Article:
Abstract 14323: Clinical Outcomes in Nonsurgically Managed Patients With Very Severe versus Severe Aortic Stenosis
Background: Severe AS is often nonsurgically managed because of severe comorbidities as well as patients' refusal, despite the dismal prognosis under medical management. Recently it has been reported that very severe AS had significantly poor clinical outcomes with conventional treatment even if they were asymptomatic. However, there are only limited data about the outcomes of symptomatic versus asymptomatic and severe versus very severe AS, when the patients are nonsurgically managed.
Methods: Background characteristics and clinical outcomes were retrospectively reviewed for 233 patients (age: 71±11 years) with more than severe AS in whom nonsurgical management was primarily planned. There were 91 patients with very severe AS, defined as the aortic valve area <0.75 cm2 or a peak aortic jet velocity >4.5m/sec (Group A); and 142 patients with severe AS who did not meet the above criteria and the aortic valve area <1.0cm2 or a peak aortic velocity >4.0m/sec (Group B). Clinical outcomes were compared between the two groups, considering the existence of symptom.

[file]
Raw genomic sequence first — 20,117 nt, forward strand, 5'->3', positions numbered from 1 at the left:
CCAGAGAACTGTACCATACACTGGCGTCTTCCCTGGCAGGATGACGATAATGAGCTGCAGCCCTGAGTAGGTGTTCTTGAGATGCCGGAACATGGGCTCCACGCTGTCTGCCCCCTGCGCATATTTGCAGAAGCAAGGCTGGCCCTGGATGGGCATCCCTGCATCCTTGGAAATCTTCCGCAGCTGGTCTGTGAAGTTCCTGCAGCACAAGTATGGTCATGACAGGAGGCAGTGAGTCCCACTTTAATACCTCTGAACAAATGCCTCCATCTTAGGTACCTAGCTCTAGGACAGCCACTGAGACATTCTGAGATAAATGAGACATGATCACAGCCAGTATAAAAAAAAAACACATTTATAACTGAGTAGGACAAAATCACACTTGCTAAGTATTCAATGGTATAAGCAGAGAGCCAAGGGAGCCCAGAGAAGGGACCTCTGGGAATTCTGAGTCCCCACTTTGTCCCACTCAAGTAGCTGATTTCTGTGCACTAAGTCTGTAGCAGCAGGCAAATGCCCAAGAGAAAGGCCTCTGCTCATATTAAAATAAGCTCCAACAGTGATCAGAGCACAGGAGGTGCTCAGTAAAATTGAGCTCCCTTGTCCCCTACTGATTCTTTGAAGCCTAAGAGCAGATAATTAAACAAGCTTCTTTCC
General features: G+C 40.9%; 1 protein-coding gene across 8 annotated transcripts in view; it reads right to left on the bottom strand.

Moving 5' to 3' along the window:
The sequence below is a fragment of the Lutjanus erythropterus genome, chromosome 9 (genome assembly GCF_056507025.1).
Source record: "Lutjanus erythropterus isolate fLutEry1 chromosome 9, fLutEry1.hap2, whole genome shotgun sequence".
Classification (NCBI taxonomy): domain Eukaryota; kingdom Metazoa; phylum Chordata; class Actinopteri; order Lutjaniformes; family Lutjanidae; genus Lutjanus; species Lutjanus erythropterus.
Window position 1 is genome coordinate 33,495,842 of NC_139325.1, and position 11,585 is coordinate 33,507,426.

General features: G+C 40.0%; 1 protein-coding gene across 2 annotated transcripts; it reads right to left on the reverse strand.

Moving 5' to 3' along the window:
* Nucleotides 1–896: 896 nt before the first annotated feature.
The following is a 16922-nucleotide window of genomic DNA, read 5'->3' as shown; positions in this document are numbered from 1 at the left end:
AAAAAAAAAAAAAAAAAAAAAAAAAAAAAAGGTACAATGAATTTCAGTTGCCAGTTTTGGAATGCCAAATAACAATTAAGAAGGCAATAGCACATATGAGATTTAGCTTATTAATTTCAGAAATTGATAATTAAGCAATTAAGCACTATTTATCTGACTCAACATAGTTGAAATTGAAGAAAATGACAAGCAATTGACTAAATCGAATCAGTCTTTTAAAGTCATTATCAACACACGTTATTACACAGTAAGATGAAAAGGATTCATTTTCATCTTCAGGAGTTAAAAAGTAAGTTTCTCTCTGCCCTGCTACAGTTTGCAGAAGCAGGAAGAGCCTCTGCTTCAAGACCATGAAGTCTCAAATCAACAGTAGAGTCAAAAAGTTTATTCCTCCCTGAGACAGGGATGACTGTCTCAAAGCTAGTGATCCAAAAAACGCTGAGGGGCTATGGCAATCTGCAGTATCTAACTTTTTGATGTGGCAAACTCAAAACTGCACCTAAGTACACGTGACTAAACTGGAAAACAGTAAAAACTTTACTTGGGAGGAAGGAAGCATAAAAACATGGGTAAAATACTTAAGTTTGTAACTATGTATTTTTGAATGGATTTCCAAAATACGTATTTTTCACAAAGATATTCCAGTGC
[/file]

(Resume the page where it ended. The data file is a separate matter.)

Results: Mean follow-up period was 4.6 years. Twenty-nine patients in group A and 62 in group B were asymptomatic. There were no significant difference between the groups in regard to age, gender, and left ventricular ejection fraction. Group A had higher incidence of major adverse cardiac events than group B defined by a composite of death from any cause, aortic valve surgery and admission due to heart failure at 1, 3 and 5 years (A vs B; 50% vs 27%, 71% vs 41%, 82% vs 51%: P<0.001, respectively). The outcome of asymptomatic very severe AS was comparable with symptomatic severe AS, and was significantly worse than asymptomatic severe AS (Figure).
Conclusions:Surgery should be aggressively indicated in patients with very severe AS regardless of symptoms, with particular attention to their extremely worse outcomes relative to severe AS.
- © 2010 by American Heart Association, Inc.